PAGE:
How do vaccines work?
Vaccines contain small quantities of altered or "killed" viruses, bacteria or other disease-causing organisms. When administered, they stimulate your cat's immune system to produce disease-fighting cells and proteins - or antibodies - to protect against disease.
When should my cat be vaccinated?
Generally, the immunity that a kitten has at birth begins to diminish after 9 weeks. This is the time to begin the initial vaccinations, with the booster following 3 to 4 weeks later. Thereafter, your cat will require repeat vaccinations for the rest of his or her life. Of course, these are only guidelines - your vet will be able to determine the exact schedule that's right for your pet.
Which vaccinations should my cat receive?
We believe that your pet should be protected against those diseases which are most common, highly contagious and which cause serious illness. Such diseases include Feline Panleukopenia, Feline Viral Rhinotracheitis, Feline Calicivirus and Feline Leukaemia. Other vaccinations may be recommended, based on your vet's evaluation of the risks posed by such factors as your cat's lifestyle.
Feline Viral Rhinotracheitis
Just as with the human common cold, the virus that causes this upper respiratory-tract infection is easily transmitted from one cat to another, so vaccination is imperative if your pet will come in contact with other cats. Its symptoms may take the form of moderate fever, loss of appetite, sneezing, eye and nasal discharges and coughing. Kittens are particularly affected, but this disease can be dangerous in any unprotected cat, as effective treatment is limited. Even if a cat recovers, it can remain a carrier for life.
This virus is another major cause of upper respiratory-tract infection in cats. Widespread and highly contagious, its symptoms of fever, ulcers and blisters on the tongue and pneumonia (inflammation of the lungs) can range from mild to severe, depending on the strain of virus present. Once again, treatment of this disease can be difficult. Even if recovery does take place, a recovered cat can continue to infect other animals, as well as experience chronic sneezing, runny eyes, and severe gum disease. Vaccination is therefore tremendously important.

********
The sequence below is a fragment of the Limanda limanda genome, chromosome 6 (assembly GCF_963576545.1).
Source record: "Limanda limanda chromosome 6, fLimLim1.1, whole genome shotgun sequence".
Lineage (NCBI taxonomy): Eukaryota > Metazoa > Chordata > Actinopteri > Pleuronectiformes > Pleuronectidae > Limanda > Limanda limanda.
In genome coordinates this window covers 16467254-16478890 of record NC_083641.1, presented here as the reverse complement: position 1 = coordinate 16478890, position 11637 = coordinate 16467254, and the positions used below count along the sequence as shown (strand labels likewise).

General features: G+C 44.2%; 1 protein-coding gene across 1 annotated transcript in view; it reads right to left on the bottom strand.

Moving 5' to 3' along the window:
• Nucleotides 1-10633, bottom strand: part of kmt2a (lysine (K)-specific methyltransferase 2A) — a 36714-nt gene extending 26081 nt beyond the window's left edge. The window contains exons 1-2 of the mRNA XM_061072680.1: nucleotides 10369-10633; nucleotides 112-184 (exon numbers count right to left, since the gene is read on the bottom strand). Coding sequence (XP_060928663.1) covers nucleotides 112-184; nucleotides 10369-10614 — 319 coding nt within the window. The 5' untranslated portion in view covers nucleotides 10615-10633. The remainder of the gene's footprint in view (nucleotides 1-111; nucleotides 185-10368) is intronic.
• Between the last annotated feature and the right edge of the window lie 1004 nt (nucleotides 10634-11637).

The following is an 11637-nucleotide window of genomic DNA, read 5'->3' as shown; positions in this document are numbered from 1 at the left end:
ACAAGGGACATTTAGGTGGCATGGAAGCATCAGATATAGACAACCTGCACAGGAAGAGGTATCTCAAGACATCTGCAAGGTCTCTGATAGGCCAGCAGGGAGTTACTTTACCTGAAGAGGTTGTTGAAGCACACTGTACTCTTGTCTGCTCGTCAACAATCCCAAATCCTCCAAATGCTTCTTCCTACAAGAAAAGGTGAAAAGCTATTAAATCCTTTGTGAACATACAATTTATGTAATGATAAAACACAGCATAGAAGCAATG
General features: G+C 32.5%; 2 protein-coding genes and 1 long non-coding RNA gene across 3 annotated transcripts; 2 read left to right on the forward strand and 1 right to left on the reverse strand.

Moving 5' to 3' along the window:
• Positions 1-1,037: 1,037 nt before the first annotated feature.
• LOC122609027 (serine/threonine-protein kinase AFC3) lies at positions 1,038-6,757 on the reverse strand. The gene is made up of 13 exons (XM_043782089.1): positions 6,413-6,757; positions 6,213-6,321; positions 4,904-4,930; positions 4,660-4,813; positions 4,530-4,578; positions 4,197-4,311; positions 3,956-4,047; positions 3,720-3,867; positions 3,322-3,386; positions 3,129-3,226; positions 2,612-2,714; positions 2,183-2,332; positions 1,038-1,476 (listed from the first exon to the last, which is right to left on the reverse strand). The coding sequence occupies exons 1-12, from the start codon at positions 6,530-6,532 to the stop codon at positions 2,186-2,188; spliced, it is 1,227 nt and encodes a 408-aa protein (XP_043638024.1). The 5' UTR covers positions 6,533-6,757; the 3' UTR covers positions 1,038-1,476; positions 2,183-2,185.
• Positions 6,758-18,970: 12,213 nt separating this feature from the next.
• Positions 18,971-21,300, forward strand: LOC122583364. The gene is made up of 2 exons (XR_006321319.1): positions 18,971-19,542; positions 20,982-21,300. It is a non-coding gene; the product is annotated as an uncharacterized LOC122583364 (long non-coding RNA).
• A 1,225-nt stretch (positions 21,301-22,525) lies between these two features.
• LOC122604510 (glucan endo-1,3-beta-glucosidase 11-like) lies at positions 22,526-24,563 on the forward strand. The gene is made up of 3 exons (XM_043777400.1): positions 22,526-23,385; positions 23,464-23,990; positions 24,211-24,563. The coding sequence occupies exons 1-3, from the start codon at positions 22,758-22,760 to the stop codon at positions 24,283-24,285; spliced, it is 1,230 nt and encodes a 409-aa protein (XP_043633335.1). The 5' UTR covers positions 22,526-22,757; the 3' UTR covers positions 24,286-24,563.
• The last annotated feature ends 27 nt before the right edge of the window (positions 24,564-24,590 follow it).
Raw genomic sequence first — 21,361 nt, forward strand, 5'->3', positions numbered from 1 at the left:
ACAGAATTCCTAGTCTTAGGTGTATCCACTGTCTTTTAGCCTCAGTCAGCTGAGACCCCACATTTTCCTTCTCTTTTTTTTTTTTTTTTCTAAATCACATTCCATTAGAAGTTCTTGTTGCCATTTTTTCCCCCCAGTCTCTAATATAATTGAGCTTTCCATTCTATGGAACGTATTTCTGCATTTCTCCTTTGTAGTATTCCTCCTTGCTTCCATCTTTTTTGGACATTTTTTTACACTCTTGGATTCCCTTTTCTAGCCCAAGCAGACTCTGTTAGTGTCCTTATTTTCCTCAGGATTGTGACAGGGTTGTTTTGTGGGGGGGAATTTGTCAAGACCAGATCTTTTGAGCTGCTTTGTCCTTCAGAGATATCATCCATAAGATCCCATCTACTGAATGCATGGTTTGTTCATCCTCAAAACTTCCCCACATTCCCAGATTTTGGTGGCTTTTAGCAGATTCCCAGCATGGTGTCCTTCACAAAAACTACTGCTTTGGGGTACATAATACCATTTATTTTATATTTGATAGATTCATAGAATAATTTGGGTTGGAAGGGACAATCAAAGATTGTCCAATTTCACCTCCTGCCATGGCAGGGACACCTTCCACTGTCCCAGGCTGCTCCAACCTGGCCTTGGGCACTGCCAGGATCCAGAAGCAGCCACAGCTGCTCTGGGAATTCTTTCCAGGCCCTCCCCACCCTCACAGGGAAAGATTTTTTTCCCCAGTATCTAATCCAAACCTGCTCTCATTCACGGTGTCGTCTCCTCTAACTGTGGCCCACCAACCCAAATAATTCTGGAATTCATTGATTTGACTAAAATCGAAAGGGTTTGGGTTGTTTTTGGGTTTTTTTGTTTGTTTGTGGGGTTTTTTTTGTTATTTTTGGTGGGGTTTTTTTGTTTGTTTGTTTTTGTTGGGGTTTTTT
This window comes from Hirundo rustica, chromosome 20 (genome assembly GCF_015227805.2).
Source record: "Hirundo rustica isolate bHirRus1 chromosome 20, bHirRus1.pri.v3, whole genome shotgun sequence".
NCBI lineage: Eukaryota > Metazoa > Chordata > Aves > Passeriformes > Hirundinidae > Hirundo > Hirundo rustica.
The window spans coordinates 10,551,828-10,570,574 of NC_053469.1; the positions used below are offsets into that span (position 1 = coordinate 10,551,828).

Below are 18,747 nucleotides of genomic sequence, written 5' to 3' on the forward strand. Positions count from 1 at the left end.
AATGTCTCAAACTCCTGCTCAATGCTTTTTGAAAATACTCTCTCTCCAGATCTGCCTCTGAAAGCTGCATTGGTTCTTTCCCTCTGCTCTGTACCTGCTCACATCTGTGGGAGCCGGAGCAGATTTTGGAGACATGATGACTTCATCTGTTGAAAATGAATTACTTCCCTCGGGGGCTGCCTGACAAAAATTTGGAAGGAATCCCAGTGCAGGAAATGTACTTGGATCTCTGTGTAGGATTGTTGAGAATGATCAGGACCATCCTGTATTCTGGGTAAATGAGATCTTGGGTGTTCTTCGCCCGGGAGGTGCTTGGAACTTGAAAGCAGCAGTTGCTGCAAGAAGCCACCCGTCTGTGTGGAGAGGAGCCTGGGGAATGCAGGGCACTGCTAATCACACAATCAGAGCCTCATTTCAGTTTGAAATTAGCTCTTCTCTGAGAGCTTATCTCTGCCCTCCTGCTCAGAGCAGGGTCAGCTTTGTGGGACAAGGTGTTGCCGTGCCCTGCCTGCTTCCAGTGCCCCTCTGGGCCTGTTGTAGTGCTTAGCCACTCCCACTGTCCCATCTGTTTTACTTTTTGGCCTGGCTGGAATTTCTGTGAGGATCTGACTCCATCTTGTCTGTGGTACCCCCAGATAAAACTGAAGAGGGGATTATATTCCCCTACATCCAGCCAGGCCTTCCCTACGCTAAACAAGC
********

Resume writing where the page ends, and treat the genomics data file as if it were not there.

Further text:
Sometimes known as feline distemper, this disease is caused by a virus so resistant, it can survive over one year outside a cat's body! Therefore, as most cats will be exposed to it during their lifetimes and infection rates in unprotected cats can run as high as 90-100%, vaccination against this usually fatal disease is absolutely essential. Symptoms can include listlessness, diarrhoea, vomiting, severe dehydration and fever. Happily, the vaccine itself is very effective in preventing the disease, as treatment is very difficult and, even if recovery takes place for a period of time, a once-infected cat can spread the disease to other, unvaccinated animals.
Feline Leukaemia (FeLV)
Infection with the Feline Leukaemia Virus can result in a multitude of serious health problems for your cat - everything from cancerous conditions such as lymphoma to a wide range of secondary infections caused by the destruction of the immune system. After initial exposure to the virus, a cat may show no symptoms of its presence for months, if not years, yet all the while infect others. Testing is available to determine the FeLV status of your cat. If he or she has not yet been infected, but is likely to come in contact with cats that are, vaccination against this fatal disease is highly recommended.
After evaluating your cat's particular situation and risk factors, your vet may also recommend vaccination against other infectious diseases, like Rabies. But that determination is made based on your cat's life style and potential of coming into contact with these rarer diseases.
How effective is vaccination?
Like any drug treatment or surgical procedure, vaccinations cannot be 100% guaranteed. However, used in conjunction with proper nutrition and acceptable sanitary conditions, vaccination is clearly your pet's best defence against disease. Plus, when you consider what treating a serious illness can cost you and your beloved cat in terms of both money and distress, prevention through vaccination is extremely cost-effective.